On March 5, while actions were staged across the UC system demanding the reinstatement of fired workers, strikers, and their supporters at Santa Cruz’s closed campus, the police, rather than engaging in direct confrontation, harassed and issued tickets to undergraduate students who had volunteered to drive strike taxis during the closure as an informal alternative to the campus bus services. It should not be overlooked that these students belong to a UCSC organization called the Snail Movement, a group of houseless students advocating for the right to sleep in their cars on campus without police harassment.

Consistent with these low-profile police tactics, the UC administration has rolled out successive waves of student conduct summons to punish those affiliated with the wildcat strike. This amounts to weaponizing an academic process—that is, the student conduct review process—against a labor movement, targeting the student status of graduate workers. These tactics have sinister effects beyond the labor and pay dispute and the violation of our rights as workers—recording our legitimate labor actions as violating student conduct codes will affect our future standing as scholars and researchers. Even with the onset of the global pandemic, the student code of conduct proceedings have not skipped a beat. Summons hearings are still being carried out over Zoom, and students are still expected to attend, even if they’ve been forced to flee campus housing or even the country.

The process also denies us due process. The student conduct review process is essentially a kangaroo court, in which an investigative officer appointed by the chancellor acts simultaneously as prosecutor, judge, and jury. Under this process, the UCSC administration is moving to discipline and potentially even expel a number of wildcat grading strike participants—including those who were already fired from spring appointments.

More concretely, and absurdly, the UC has begun issuing student conduct summonses for quasi-criminal charges, bypassing legal proceedings altogether. A visible leader of the strike, Carlos Cruz, is presently summoned to a student conduct hearing for false charges that read like resisting arrest. The accusation runs:

It was also reported [by police that] you grabbed at the police officer’s uniform and baton, using your body and weight, and bending at the knees and jerking back and forth repeatedly in an attempt to disarm the officer of his baton.

The UC purports to value first-generation students, particularly those of color. Our chancellor notes that diversity “makes good economic sense.” But when these students make demands of their own, they are the first to be punished. We see this summons as targeting Carlos, son of an immigrant single mother and the first person from his community to study for an advanced degree, for his role in the COLA movement.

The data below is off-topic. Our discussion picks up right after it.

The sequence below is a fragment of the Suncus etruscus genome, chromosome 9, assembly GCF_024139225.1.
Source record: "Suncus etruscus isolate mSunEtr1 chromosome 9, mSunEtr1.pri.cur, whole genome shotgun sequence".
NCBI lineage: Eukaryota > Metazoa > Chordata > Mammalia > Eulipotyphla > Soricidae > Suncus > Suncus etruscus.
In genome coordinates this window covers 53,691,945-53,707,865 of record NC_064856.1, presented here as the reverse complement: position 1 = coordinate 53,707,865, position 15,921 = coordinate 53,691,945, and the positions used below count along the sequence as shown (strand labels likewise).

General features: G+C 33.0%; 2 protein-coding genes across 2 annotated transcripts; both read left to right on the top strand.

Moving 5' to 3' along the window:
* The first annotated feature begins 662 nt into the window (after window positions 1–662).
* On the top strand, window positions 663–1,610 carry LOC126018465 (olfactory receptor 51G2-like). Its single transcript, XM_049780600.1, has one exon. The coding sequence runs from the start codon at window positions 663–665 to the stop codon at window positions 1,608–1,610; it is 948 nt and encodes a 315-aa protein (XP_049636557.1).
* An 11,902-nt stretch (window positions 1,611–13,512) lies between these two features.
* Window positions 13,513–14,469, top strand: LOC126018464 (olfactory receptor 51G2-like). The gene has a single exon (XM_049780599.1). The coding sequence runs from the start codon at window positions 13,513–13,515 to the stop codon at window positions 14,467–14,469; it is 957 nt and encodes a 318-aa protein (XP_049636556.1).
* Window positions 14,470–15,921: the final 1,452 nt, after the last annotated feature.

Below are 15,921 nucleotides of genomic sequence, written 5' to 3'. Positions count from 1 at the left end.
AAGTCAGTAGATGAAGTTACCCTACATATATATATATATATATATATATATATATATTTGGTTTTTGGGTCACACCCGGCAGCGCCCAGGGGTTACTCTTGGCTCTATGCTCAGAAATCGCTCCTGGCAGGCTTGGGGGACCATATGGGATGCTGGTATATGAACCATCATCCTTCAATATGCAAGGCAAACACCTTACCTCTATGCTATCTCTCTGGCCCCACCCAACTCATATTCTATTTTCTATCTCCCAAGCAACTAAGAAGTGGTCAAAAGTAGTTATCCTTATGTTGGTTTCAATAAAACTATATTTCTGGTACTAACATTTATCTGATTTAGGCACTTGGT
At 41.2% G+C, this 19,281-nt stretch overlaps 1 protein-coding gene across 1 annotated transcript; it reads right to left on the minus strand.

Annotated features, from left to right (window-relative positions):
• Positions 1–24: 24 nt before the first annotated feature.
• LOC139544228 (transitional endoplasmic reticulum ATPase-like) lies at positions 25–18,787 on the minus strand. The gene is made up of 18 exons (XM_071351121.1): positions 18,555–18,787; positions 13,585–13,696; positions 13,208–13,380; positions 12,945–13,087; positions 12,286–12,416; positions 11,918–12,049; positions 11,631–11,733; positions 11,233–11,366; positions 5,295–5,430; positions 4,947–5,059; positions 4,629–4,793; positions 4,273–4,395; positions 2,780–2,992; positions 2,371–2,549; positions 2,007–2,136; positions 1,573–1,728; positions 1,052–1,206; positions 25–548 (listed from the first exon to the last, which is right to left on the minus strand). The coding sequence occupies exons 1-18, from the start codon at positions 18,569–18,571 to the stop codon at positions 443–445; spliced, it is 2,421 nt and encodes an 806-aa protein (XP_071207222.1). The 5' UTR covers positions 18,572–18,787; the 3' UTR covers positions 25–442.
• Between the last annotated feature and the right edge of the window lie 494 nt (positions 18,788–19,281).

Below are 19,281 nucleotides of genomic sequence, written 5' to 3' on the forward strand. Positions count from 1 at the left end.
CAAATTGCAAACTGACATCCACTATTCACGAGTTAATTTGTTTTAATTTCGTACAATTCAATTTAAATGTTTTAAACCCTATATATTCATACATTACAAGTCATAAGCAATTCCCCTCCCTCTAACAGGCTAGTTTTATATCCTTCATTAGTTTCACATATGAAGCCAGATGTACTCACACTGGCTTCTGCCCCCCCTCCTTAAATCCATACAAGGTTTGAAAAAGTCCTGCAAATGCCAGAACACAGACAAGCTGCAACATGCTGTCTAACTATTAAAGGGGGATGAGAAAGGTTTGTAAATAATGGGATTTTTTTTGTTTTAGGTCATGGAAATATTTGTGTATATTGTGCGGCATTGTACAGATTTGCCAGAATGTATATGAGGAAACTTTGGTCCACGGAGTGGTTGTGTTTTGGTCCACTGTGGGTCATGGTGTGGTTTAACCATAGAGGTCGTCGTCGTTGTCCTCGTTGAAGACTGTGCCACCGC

This spring break, we worked around the clock to support one another through grievance hearings, student conduct hearings, and the approaching deadline for spring quarter tuition: another day of uncertainty for students whose housing, food security, and education hang in the balance. In the coming weeks, which will be some of the most critical for our movement, rank-and-file organizers across the state will be holding meetings via Zoom to respond to the numerous threats that face us.

We will also be hosting “Strike University,” which will be replete with workshops, teach-ins, and other free educational activities bringing us together with undergrads and other community members throughout the UC system in a time of deep isolation and pessimism about the neoliberal university. At the same time, we’re thinking creatively about new tactics and we’re looking to the long game in a time when nationwide rumblings of rent strikes and demands for Medicare for All bolster, rather than diminish, our demand to be paid enough to live where we work.

While the Covid-19 pandemic has changed the shape of our organizing—massive Zoom assemblies have replaced our daily communion on the picket line—it has also brought the prescience of our demand for a COLA into sharper focus. Like striking Instacart, Amazon warehouse, and Whole Foods workers across the country, we recognize that now more than ever our demands as workers have a force and legitimacy that our bosses will never have. For graduate student workers, our living conditions are now our working conditions, and more than ever we need them to be safe. More than ever we need connection, community, and the right to live where we work with dignity. More than ever, we need a COLA.

Want to support UCSC strikers? Consider contributing to our strike fund here.